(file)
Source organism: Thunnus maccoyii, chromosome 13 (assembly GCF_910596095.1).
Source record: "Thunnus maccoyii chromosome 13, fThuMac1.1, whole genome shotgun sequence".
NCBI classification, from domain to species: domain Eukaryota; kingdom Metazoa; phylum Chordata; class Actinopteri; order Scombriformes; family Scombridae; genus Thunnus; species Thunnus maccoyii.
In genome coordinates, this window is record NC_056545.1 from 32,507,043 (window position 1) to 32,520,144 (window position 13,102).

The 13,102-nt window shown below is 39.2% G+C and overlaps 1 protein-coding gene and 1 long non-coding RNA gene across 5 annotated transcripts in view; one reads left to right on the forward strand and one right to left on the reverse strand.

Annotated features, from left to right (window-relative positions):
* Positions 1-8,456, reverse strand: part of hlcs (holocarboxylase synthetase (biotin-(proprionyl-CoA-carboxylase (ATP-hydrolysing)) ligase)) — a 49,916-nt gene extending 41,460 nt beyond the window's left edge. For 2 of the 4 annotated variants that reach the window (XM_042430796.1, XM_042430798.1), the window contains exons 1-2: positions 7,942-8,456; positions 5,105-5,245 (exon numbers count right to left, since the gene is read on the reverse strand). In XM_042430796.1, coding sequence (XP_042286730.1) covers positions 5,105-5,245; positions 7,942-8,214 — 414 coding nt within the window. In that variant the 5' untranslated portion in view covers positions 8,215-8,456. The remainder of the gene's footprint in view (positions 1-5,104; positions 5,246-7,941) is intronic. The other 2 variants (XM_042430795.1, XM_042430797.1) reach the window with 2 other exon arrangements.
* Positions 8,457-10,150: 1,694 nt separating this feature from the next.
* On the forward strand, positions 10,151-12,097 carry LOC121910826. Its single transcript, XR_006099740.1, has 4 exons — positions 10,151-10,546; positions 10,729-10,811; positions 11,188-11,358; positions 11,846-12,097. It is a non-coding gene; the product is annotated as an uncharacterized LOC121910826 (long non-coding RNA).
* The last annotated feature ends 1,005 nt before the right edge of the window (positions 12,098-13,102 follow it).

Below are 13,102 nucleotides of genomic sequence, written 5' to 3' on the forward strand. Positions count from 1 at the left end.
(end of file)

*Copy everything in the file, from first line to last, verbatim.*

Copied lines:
Source organism: Thunnus maccoyii, chromosome 13 (assembly GCF_910596095.1).
Source record: "Thunnus maccoyii chromosome 13, fThuMac1.1, whole genome shotgun sequence".
NCBI classification, from domain to species: domain Eukaryota; kingdom Metazoa; phylum Chordata; class Actinopteri; order Scombriformes; family Scombridae; genus Thunnus; species Thunnus maccoyii.
In genome coordinates, this window is record NC_056545.1 from 32,507,043 (window position 1) to 32,520,144 (window position 13,102).

The 13,102-nt window shown below is 39.2% G+C and overlaps 1 protein-coding gene and 1 long non-coding RNA gene across 5 annotated transcripts in view; one reads left to right on the forward strand and one right to left on the reverse strand.

Annotated features, from left to right (window-relative positions):
* Positions 1-8,456, reverse strand: part of hlcs (holocarboxylase synthetase (biotin-(proprionyl-CoA-carboxylase (ATP-hydrolysing)) ligase)) — a 49,916-nt gene extending 41,460 nt beyond the window's left edge. For 2 of the 4 annotated variants that reach the window (XM_042430796.1, XM_042430798.1), the window contains exons 1-2: positions 7,942-8,456; positions 5,105-5,245 (exon numbers count right to left, since the gene is read on the reverse strand). In XM_042430796.1, coding sequence (XP_042286730.1) covers positions 5,105-5,245; positions 7,942-8,214 — 414 coding nt within the window. In that variant the 5' untranslated portion in view covers positions 8,215-8,456. The remainder of the gene's footprint in view (positions 1-5,104; positions 5,246-7,941) is intronic. The other 2 variants (XM_042430795.1, XM_042430797.1) reach the window with 2 other exon arrangements.
* Positions 8,457-10,150: 1,694 nt separating this feature from the next.
* On the forward strand, positions 10,151-12,097 carry LOC121910826. Its single transcript, XR_006099740.1, has 4 exons — positions 10,151-10,546; positions 10,729-10,811; positions 11,188-11,358; positions 11,846-12,097. It is a non-coding gene; the product is annotated as an uncharacterized LOC121910826 (long non-coding RNA).
* The last annotated feature ends 1,005 nt before the right edge of the window (positions 12,098-13,102 follow it).

Below are 13,102 nucleotides of genomic sequence, written 5' to 3' on the forward strand. Positions count from 1 at the left end.